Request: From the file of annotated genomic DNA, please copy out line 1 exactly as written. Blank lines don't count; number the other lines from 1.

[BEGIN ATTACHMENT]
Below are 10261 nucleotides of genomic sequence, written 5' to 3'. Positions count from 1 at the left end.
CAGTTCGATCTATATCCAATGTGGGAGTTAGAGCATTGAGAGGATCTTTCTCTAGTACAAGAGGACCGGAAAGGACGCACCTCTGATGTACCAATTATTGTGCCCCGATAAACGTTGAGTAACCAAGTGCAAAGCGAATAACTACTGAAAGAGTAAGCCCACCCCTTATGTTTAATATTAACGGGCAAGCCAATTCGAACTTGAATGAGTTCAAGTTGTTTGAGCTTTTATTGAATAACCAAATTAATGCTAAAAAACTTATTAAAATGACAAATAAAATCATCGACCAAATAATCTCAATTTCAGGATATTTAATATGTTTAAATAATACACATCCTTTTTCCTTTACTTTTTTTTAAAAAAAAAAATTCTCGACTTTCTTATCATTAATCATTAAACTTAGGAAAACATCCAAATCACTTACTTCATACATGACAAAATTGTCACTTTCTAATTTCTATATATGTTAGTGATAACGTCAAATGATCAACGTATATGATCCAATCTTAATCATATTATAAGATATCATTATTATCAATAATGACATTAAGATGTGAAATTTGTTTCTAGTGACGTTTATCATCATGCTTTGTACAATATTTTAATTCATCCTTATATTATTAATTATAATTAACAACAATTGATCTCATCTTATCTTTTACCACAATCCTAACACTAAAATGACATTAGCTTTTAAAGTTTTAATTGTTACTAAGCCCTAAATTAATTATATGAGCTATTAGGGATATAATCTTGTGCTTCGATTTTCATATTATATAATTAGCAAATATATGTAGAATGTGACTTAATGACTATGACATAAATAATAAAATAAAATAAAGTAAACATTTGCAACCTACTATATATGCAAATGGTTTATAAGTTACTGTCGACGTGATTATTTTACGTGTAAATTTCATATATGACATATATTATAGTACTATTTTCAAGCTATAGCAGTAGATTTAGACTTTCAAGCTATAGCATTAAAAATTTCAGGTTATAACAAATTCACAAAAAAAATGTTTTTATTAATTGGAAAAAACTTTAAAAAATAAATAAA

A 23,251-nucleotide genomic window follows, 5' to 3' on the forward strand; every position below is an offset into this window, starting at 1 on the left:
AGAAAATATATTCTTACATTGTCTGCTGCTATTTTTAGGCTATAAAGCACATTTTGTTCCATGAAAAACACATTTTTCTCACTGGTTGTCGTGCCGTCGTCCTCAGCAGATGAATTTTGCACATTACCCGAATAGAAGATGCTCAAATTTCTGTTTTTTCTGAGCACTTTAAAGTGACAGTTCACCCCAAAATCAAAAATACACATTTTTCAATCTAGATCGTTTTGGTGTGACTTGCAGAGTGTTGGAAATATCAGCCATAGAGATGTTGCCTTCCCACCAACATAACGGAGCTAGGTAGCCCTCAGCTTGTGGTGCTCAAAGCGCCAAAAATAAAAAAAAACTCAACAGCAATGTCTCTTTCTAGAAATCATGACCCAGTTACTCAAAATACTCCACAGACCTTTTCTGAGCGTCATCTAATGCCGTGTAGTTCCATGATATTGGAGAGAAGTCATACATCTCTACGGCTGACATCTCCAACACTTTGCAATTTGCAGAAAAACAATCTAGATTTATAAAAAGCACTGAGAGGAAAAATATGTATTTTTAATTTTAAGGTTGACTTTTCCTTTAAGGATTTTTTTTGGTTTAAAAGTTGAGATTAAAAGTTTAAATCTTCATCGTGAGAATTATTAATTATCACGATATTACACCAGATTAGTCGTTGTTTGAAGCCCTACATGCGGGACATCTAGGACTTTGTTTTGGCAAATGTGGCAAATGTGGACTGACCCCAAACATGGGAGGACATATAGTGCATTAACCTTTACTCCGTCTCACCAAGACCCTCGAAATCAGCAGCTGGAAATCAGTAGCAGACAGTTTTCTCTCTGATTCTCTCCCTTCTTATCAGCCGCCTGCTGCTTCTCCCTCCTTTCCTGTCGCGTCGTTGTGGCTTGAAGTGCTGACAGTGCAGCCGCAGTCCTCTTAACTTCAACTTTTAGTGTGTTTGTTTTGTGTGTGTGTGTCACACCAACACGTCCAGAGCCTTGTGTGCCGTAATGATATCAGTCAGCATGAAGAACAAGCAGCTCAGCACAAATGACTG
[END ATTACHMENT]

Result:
Below are 10261 nucleotides of genomic sequence, written 5' to 3'. Positions count from 1 at the left end.